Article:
A desktop computer is a personal computer system designed for regular use at a table or a desk. A desktop has a screen (also called a monitor), a keyboard, a mouse (a small device used to move a cursor around the screen), and a power cord.
A laptop computer, also known as a notebook, is a single box that opens up like a clamshell, with the monitor on top and keyboard and mouse below. Laptops are more convenient than desktops because they are portable and run on battery power, which can last for hours. Laptops also come with a power cord for charging.
A tablet computer is a flat, lightweight, wireless device that is sensitive to touch. Tablets, which are smaller than laptops, are navigated by touching the screen with a finger or a stylus. Tablets come with a power cord for charging.
Computers help seniors take a major step into the digital age by allowing them to:
- Browse the Internet
- Use email
- Shop online
- Manage finances
- Take online courses
- Play games
- Watch movies
- Join social networks (Facebook, Twitter, InstagramM)
- Keep in touch with family and friends via social media platforms or via software such as FaceTime, Skype or Zoom
Computers, as well as smartphones, can operate smart-home devices. Seniors interested in learning how to use a computer can find free training at stores that sell computers (like Apple), through videos, local libraries, and senior centers.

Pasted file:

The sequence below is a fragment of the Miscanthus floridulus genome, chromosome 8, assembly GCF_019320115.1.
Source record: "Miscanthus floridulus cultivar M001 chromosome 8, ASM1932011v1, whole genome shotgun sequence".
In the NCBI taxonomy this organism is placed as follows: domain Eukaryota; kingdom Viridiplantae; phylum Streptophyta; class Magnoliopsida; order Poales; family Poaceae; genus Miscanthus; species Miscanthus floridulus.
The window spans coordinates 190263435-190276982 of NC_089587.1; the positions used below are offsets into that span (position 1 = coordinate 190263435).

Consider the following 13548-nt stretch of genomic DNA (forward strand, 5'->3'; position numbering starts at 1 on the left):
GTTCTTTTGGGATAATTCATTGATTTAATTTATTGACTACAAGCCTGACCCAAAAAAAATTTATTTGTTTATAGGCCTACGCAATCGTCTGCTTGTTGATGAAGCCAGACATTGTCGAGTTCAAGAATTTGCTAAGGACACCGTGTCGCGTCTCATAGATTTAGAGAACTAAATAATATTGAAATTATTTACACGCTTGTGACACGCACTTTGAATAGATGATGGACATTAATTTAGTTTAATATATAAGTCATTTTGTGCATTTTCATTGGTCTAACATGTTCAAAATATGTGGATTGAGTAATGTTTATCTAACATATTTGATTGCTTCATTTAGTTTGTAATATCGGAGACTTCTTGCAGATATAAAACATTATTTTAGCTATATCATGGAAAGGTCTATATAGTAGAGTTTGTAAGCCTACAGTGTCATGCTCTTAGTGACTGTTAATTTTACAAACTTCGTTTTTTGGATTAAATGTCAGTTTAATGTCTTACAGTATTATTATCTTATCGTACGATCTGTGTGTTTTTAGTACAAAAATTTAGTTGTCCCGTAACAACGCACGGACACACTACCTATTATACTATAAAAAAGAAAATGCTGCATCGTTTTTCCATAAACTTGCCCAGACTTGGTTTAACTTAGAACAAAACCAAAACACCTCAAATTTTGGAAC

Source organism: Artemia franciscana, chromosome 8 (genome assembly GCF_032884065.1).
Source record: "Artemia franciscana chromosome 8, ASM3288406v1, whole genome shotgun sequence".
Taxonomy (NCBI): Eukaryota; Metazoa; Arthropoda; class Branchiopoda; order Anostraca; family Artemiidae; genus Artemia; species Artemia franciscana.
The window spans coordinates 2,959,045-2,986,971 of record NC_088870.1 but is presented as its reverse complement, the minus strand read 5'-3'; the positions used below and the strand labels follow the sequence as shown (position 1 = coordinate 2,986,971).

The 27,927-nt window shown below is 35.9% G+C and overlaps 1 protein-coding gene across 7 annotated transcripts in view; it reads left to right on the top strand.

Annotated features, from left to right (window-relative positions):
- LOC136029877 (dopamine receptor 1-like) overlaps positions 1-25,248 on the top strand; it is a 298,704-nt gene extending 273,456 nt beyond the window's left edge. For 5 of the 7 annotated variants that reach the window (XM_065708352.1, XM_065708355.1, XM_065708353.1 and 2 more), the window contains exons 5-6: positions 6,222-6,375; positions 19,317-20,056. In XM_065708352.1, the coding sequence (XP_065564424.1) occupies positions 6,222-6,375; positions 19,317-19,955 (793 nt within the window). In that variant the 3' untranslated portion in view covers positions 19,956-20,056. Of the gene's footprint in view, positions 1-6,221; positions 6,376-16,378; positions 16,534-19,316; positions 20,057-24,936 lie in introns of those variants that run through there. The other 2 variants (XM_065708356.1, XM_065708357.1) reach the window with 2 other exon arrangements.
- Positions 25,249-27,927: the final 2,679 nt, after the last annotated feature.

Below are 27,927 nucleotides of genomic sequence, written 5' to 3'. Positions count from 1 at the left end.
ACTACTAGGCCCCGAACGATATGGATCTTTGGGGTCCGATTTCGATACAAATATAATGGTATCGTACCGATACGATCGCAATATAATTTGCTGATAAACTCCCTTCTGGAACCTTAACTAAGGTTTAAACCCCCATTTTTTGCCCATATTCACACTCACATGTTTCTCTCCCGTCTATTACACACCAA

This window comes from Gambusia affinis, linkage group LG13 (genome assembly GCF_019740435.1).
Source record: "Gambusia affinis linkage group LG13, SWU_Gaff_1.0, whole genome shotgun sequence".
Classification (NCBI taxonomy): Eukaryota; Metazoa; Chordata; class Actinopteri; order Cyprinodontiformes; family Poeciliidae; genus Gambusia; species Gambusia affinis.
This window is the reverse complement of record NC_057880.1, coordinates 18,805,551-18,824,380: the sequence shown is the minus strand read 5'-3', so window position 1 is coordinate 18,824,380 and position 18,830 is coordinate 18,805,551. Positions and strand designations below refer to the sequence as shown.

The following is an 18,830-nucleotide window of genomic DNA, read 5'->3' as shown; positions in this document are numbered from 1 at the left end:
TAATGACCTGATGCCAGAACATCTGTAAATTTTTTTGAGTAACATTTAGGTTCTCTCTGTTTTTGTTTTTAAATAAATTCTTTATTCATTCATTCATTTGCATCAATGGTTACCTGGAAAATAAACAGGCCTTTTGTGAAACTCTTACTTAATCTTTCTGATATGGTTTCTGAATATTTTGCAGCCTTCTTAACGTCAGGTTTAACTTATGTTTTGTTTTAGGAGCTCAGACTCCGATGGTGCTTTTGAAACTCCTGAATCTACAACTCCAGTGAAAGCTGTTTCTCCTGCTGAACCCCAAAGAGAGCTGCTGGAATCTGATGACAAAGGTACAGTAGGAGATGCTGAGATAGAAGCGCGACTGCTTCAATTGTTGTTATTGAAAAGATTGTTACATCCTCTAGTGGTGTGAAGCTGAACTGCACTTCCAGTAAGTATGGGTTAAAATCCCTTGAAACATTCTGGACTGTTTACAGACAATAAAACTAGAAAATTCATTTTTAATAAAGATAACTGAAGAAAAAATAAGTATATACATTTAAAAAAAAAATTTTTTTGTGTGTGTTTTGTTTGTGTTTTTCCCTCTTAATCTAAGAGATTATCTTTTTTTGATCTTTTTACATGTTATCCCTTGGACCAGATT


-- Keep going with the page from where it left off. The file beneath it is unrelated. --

Smart Devices Bring Privacy Concerns
While smart home technology can support a senior’s independence, using invasive devices such as cameras and voice-controlled virtual assistants that other parties can gain access to raises privacy and security concerns.
Security experts agree that seniors should be asked whether they mind being monitored by other people, such as their children or caregivers.
What’s more, installing invasive devices, such as cameras, may be risky for people who are experiencing paranoia, according to Dr. William Dale, director of the Center for Cancer and Aging Research at City of Hope Comprehensive Cancer Center in Duarte, California. In these cases, Dale says the risk may not outweigh the benefit of being able to observe someone.
If the senior is mentally incapacitated or has trouble making sound decisions, Dale recommends talking to a medical provider or the individual’s medical power of attorney. “A conversation should also include the impaired person, even if they aren’t able to remember it later,” he said.